Schizophrenia Research Forum - A Catalyst for Creative Thinking

Need AC, Ge D, Weale ME, Maia J, Feng S, Heinzen EL, Shianna KV, Yoon W, Kasperaviciute D, Gennarelli M, Strittmatter WJ, Bonvicini C, Rossi G, Jayathilake K, Cola PA, McEvoy JP, Keefe RS, Fisher EM, St Jean PL, Giegling I, Hartmann AM, Möller HJ, Ruppert A, Fraser G, Crombie C, Middleton LT, St Clair D, Roses AD, Muglia P, Francks C, Rujescu D, Meltzer HY, Goldstein DB. A genome-wide investigation of SNPs and CNVs in schizophrenia. PLoS Genet. 2009 Feb 1 ; 5(2):e1000373. Pubmed Abstract

Comments on News and Primary Papers
Comment by:  David J. Porteous, SRF Advisor
Submitted 11 February 2009
Posted 12 February 2009

The answer is unequivocally, “yes”
In co-highlighting the papers from Need et al., 2009, and Tomppo et al., 2009, you pose the question “CNV’s, interacting loci or both?” to which my immediate answer is an unequivocal “yes,” but it actually goes further than that. These two studies, interesting in their own rights, add just two more pieces of evidence now accumulated from case only, case-control, and family-based linkage on the genetic architecture of schizophrenia. Thus, we can reject with confidence a single evolutionary and genetic origin for schizophrenia. If it were so, it would have been found already by the plethora of genomewide studies now completed, studies specifically designed to detect causal variants, should they exist, which are both common to most if not all subjects and ancient in origin—the Common Disease, Common Variant (CDCV) hypothesis.

Moreover, for DISC1, NRG1, NRXN1, and a few others, the criteria for causality are met in some subjects, but none of these is the sole cause of schizophrenia. Their net contributions to individual and population risk remain uncertain and await large scale resequencing as well as SNP and CNV studies to capture the totality of genetic variation and how that contributes to the incidence of major mental illness. Meanwhile, nosological and epidemiological evidence has also forced a re-evaluation of the categorical distinction between schizophrenia and bipolar disorder, let alone schizoaffective disorder (Lichtenstein et al., 2009).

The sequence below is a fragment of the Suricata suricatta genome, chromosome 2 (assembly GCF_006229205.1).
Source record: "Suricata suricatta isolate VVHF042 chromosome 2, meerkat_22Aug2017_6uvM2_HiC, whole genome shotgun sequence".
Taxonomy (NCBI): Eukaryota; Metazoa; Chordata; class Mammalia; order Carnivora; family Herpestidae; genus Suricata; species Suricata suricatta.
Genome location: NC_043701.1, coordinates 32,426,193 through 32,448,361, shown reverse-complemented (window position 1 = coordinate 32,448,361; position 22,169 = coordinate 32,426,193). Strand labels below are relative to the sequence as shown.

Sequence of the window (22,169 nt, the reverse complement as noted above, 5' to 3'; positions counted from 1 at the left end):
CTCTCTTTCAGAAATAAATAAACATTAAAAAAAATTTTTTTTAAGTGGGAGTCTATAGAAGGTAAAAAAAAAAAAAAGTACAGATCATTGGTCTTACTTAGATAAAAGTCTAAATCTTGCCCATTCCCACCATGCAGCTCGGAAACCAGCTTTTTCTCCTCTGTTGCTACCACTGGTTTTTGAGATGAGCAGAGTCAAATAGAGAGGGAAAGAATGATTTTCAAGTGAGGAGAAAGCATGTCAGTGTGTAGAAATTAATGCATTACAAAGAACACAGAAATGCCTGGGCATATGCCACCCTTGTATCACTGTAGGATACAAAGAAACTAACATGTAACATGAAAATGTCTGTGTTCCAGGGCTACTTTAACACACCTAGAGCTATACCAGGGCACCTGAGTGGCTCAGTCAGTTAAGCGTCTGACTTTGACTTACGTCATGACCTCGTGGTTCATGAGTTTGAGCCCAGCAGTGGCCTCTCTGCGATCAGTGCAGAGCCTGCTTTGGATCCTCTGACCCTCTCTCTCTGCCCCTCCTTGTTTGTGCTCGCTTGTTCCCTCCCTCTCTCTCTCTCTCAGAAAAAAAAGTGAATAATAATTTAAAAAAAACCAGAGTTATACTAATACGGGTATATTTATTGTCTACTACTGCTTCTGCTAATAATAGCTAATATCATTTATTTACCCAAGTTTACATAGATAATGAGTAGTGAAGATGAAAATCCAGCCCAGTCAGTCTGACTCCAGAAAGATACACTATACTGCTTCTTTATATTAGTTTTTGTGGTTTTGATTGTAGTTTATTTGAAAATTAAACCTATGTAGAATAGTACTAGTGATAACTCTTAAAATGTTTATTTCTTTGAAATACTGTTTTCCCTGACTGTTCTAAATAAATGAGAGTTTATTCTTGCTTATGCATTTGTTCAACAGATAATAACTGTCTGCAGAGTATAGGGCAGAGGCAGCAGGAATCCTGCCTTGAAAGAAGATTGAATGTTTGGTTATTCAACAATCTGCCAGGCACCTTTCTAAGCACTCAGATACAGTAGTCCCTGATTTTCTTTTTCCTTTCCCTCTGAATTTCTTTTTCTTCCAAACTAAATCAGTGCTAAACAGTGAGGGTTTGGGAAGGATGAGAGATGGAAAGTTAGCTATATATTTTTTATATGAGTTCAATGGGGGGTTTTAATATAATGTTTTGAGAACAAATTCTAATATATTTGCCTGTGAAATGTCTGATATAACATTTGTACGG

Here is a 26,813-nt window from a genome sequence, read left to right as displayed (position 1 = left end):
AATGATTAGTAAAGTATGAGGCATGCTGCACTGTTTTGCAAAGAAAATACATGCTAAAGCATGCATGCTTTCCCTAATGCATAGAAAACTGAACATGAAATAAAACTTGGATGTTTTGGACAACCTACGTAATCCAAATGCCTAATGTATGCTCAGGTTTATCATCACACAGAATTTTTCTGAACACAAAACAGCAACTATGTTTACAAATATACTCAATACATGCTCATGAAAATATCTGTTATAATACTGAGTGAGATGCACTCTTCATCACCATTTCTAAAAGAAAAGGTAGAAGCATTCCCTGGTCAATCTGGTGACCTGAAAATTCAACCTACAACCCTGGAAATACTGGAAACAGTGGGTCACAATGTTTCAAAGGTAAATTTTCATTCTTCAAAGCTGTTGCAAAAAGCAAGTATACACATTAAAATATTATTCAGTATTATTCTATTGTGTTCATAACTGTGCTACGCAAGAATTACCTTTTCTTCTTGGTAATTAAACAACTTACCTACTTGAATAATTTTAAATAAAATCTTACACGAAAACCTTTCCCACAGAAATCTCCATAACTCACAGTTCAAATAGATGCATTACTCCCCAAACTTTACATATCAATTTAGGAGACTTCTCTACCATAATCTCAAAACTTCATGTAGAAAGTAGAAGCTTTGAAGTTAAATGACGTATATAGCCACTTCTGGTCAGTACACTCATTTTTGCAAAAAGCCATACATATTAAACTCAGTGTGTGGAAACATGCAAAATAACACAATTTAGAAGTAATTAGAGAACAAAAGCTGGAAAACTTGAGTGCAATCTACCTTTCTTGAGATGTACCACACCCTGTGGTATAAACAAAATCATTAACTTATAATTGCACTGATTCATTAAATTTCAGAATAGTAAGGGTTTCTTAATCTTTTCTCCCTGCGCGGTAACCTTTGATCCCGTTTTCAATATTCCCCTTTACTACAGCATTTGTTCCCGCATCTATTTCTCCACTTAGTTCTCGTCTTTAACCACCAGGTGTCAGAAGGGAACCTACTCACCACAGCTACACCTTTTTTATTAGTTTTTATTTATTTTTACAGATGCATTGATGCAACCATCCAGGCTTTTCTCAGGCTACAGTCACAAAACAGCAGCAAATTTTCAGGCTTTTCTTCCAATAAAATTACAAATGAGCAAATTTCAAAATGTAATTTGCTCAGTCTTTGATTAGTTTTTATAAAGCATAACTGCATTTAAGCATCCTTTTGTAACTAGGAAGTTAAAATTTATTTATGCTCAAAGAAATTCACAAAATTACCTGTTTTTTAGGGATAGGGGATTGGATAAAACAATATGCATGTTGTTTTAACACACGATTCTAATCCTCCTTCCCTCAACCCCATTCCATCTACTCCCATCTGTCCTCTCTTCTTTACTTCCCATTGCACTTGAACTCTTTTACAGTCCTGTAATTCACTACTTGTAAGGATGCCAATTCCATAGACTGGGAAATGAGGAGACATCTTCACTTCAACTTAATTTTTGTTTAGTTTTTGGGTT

In this regard, DISC1 serves again as an instructive paradigm, with good evidence for genetic association to schizophrenia, BP, schizoaffective disorder, and beyond (Chubb et al., 2008). The study by Hennah et al. (2008) added a further nuance to the DISC1 story by demonstrating intra-allelic interaction. Tomppo et al. (2009) now build upon their earlier evidence to show that DISC1 variants affect subcomponents of the psychiatric phenotype, treated now as a quantitative than a dichotomous trait. In much the same way and just as would be predicted, DISC1 variation also contributes to normal variation in human brain development and behavior (e.g., Callicott et al., 2005). Self-evidently, different classes of genetic variants (SNP or CNV, regulatory or coding) will have different biological and therefore psychiatric consequences (Porteous, 2008).

That Need et al. (2009) failed to replicate previous genomewide association studies (or find support for DISC1, NRG1, and the rest) is just further proof, if any were needed, that there is extensive genetic heterogeneity and that common variants of ancient origin are not major determinants of individual or population risk (Porteous, 2008). Variable penetrance, expressivity, and gene-gene interaction (epistasis) all need to be considered, but these intrinsic aspects of genetic influence are best addressed by family studies (currently lacking for CNV studies) and poorly addressed by large-scale case-control genomewide association studies. Power to test the CDCV hypothesis may increase with increasing numbers of subjects, but so does the inherent heterogeneity, both genetic and diagnostic.

That said, genetics is without doubt the most incisive tool we have to dissect the etiology of major mental illness. The criteria for success (and certainly for causality, rather than mere correlation) must be less about the number of noughts after the “p” and much more about the connection between candidate gene, gene variant, and the biological consequences for brain development and function. In this regard, both studies have something to say and offer.